Medieval Necklace Styles Fit for Nobility

Medieval Necklace Styles Fit for Nobility

The Medieval period, known as the Dark Ages or the Middle Ages, lasted from the failure of the Roman Empire until the beginning of the Renaissance Movement. This thousand-year period was considered as the transitional period between medieval times and the modern world.

At the beginning of the medieval time, most fine jewelry was restricted to the royal family, clergy aristocracy, and nobility.

Jewelry became a symbol of position, status, wealth, and wearing them was inappropriate and the ones who did it were subject to punishment. Indeed, puritan laws were enacted in order to recognize the value of jewels as rating symbols.

While the upper classes wore jewelry solid gold and gemstones, common people wore jewelry made of bronze and base metals. Even rich people who could pay to wear diamonds and gold jewelry were forbidden to do so.

Rings, bracelets, and pendants were considered monetary systems or collateral as well. The value of precious stones fluctuated over time, but the bigger the stone, the more precious it was. As designs changed and pieces changed hands, jewelry designs were reflecting the current fashion of the new owner. Furthermore, medieval rings were showing class ranking, and some were thought to have protective roles and magical writings.

Medieval Jewelry Characteristics

While the models of Medieval jewelry varied, there were some characteristics that linked these pieces together.

  • The most common metals used in medieval jewelry were silver and gold.
  • Most of the jewelry at the time featured cabochon stones.
  • Medieval jewelry chased the architectural language and gothic art.
  • Soldering, casting, and enameling were used to create jewelry.
  • Religious significance was reflected in medieval jewelry.

Medieval Jewelry Styles

We’ve looked at the qualities of Medieval jewelry, but what did people wear at the time?

Necklaces from the Middle Ages

Necklaces began as samples of ribbon decorated with precious stones in the Middle Ages, but quickly evolved into metal chains. Bead strings made of pearls or rock crystals were worn everywhere. The Vikings favored silver jewelry with geometric shapes, nature-inspired themes, and animal silhouettes. Torc necklaces, or neck rings made of warped silver wires, were popular in the ninth century as well.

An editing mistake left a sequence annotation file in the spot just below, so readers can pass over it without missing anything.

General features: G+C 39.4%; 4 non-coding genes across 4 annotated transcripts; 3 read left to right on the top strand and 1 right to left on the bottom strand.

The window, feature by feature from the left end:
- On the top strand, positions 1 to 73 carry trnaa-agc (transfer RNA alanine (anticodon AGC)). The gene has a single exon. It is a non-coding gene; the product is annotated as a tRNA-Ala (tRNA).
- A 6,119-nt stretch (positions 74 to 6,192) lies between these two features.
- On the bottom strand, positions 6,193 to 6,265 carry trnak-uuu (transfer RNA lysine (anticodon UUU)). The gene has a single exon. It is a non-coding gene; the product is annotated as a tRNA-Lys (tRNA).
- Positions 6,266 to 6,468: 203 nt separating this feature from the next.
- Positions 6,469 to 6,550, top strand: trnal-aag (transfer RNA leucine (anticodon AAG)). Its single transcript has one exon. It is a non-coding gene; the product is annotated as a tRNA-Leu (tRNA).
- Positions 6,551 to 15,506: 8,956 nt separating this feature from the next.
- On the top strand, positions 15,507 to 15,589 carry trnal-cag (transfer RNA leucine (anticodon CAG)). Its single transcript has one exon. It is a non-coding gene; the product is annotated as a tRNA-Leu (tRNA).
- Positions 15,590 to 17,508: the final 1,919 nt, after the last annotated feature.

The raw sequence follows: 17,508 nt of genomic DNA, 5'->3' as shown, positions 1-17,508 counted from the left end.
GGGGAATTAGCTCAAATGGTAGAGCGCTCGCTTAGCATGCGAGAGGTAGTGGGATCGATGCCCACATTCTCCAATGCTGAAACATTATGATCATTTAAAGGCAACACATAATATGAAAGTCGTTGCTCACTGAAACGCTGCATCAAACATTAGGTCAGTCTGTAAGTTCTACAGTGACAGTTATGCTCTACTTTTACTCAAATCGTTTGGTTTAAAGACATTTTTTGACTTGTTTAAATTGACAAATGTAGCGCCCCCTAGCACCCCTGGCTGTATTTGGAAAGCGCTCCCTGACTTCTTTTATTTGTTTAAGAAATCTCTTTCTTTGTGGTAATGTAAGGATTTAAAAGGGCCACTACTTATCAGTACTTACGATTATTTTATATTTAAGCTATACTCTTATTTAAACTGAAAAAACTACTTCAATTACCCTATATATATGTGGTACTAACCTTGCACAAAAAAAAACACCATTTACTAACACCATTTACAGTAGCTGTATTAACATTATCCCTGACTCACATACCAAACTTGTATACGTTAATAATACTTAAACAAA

Pendants were considered as a form of dedication, emotion, or superstition in the 14th century. Longer necklaces embellished with crosses, religious symbols and intricately designed intaglios.In some of the necklaces were also putted religious imagery in translucent enamel. 


Geometric designs were used in the majority of Medieval necklaces. On both sides, large medallions were encrusted with various jewels, and many gave inscriptions of prayers that the wearer wished would help him gain entry into heaven. Engraving medallions with mythical beasts like dragons and gryphons was also popular.


Among all of nature’s treasures, no material was more prized by Medieval jewelers than the pearl. Strands of pearls were draped together to form intricate chokers and full collars fit for queens.


Pomanders evolved into segmented vessels that held a wide range of scents. Pomanders came in a variety of sizes and were worn as belts and chains around the waist, as necklace pendants, or as beads or even rosaries.

Brooches from the Middle Ages

During the Middle Ages, jewels were more practical than decorative, as they were used to fasten belts and style hats. To convey messages about the wearer, some hat pendants included initials, jackets of arms, mythical themes, and even short quotes in their designs.

They quickly became more extravagant in their use of jewels, incorporating nature-inspired designs, geometric patterns, and crosses. During the Carolingian and Viking periods, brooches were popular as a sign of hierarchy and wealth. Religious motives and depictions of the afterlife were featured in some Christian and Byzantine Imperial power medieval pendants.

Girdles and belts made of metal

During the Middle Ages, belts were made of leather or silk and accessorized with silver, gold, and jewels. Because it was adorned with gemstones, a woman’s belt was the perfect item to an outfit. Metal belts decorated with jewels removed leather belts in the 14th century.


Coronets were made to wear by members of the aristocratic class and nobility to show their social standing. They were less ornate and smaller than a traditional crown. The majority of them were made of silver and gold and were encrusted with precious stones. It’s a circular head heirloom that looks like a crown but doesn’t have convex arches.

Medieval Jewelry Today

Putting on medieval jewelry today is more about expressing an opinion or showcasing one’s personal style. There are, however, some lovely and reasonably fashionable Medieval-inspired jewelry styles that you can put on today.

Because many Medieval jewelry pieces were reworked and recycled into updated pieces, authentic Medieval jewelry is difficult to find. A piece of jewelry with a Medieval-inspired design is a good way to find one piece.

Amazon and Etsy are two great places to find a wide variety of Medieval jewelry styles. Examine the retailer’s after-sales policies and make sure they’re reputable, with a track record of delivering outstanding customer service and reviews.